"On average, a woman will leave her abuser eight times before finally ending their relationship," said Namey, who describes abusers as often charming and difficult to leave. "[These victims] fell in love with somebody, and it's not easy for anyone to let go of those kinds of hopes and dreams."
For these reasons, critics of victims who return to their batterers should take heed. "Anyone that condemns or judges doesn't understand these exceedingly strong or narcotic relationships," said Smullens. "The majority of these situations involve very dependent women—women who don't like themselves enough and men who prey on them for exceedingly complicated reasons."
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According to the NNEDV, it's difficult to morph an abusive relationship into a healthy one with equal power and compromise. Though the physical violence may end, emotional, sexual or financial dominance can continue, all equally devastating to victims. "It isn't always a slap, a push or a kick," Smullens said. "It can be just a slow demeaning process so that you no longer have confidence in who you are."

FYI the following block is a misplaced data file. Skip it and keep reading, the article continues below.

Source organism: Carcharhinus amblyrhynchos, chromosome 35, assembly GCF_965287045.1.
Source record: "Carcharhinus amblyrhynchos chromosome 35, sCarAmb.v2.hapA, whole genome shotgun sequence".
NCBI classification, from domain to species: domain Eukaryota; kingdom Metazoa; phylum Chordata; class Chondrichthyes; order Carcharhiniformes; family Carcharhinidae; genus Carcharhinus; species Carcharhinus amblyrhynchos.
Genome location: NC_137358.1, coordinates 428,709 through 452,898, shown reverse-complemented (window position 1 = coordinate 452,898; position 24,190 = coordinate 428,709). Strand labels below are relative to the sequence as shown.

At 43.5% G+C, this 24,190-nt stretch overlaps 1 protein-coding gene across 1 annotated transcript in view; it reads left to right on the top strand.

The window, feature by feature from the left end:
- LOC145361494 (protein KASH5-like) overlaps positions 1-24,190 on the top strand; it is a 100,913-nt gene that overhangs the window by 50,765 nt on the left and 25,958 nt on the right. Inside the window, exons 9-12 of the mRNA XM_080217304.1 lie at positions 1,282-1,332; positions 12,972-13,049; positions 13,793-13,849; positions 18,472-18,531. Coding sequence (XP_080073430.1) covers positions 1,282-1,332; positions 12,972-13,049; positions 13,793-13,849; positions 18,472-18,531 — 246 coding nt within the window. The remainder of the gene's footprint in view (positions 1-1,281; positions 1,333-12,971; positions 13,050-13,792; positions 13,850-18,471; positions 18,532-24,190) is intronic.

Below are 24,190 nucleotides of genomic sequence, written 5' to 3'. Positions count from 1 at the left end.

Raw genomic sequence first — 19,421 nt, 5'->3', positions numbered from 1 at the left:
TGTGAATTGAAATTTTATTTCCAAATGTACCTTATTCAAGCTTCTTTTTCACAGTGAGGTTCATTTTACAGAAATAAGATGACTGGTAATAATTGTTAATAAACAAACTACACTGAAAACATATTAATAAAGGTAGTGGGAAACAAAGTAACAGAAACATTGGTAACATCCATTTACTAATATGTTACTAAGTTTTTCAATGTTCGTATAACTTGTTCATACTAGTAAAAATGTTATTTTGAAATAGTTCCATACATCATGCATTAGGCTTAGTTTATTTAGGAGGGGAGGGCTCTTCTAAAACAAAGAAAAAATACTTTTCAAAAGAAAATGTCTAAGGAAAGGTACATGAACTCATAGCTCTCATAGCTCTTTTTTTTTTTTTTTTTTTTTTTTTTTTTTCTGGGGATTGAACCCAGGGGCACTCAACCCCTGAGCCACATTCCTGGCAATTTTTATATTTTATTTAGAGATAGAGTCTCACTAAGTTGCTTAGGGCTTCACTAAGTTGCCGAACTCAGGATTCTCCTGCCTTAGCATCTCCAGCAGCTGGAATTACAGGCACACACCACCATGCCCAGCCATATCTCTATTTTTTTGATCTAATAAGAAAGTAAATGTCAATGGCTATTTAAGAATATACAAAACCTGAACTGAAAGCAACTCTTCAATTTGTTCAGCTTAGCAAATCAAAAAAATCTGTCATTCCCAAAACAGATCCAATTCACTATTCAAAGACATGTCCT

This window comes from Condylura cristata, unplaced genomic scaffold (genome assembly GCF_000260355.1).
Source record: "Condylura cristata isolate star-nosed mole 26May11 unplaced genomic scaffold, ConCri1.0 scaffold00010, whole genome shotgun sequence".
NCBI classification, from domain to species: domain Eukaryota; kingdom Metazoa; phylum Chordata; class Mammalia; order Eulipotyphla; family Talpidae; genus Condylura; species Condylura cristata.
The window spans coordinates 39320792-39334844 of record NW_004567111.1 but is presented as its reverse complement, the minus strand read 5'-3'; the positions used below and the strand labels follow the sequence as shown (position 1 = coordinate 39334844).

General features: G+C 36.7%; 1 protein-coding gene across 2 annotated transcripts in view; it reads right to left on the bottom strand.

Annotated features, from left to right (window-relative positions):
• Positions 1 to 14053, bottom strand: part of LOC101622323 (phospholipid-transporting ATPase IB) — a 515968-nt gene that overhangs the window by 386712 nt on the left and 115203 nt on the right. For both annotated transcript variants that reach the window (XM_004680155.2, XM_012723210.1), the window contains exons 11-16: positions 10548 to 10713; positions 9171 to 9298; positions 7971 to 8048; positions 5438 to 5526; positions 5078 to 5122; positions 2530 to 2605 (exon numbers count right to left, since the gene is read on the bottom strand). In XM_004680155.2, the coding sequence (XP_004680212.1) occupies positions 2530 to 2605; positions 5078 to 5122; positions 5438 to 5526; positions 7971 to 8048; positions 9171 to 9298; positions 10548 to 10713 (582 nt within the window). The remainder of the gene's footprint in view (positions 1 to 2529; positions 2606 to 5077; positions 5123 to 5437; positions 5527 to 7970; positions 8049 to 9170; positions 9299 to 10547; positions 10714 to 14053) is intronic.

The late Whitney Houston spoke to this dependency to Oprah Winfrey during a 2009 interview about her drug-filled and at-times, violent, marriage to Bobby Brown: "I was so weak to him. I was so weak to the love. He was my drug." Though Brown was charged with misdemeanor battery in 2003 for hitting and threatening Houston, the superstar stayed in the marriage until the couple finally divorced in 2007. If Brown has battered fiancee Alicia Etheridge, it's been kept out of the public eye. 5 Celebs Who Overcame Domestic Violence
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So how do you know if an abuser has really changed? The Texas Council on Family Violence says signs of progress include an end to violent or threatening behavior toward the victim and others, an acknowledgement that abusive behavior is wrong, an understanding that the abuser doesn't have the right to control or dominate the victim, and an end to the fear a victim may feel.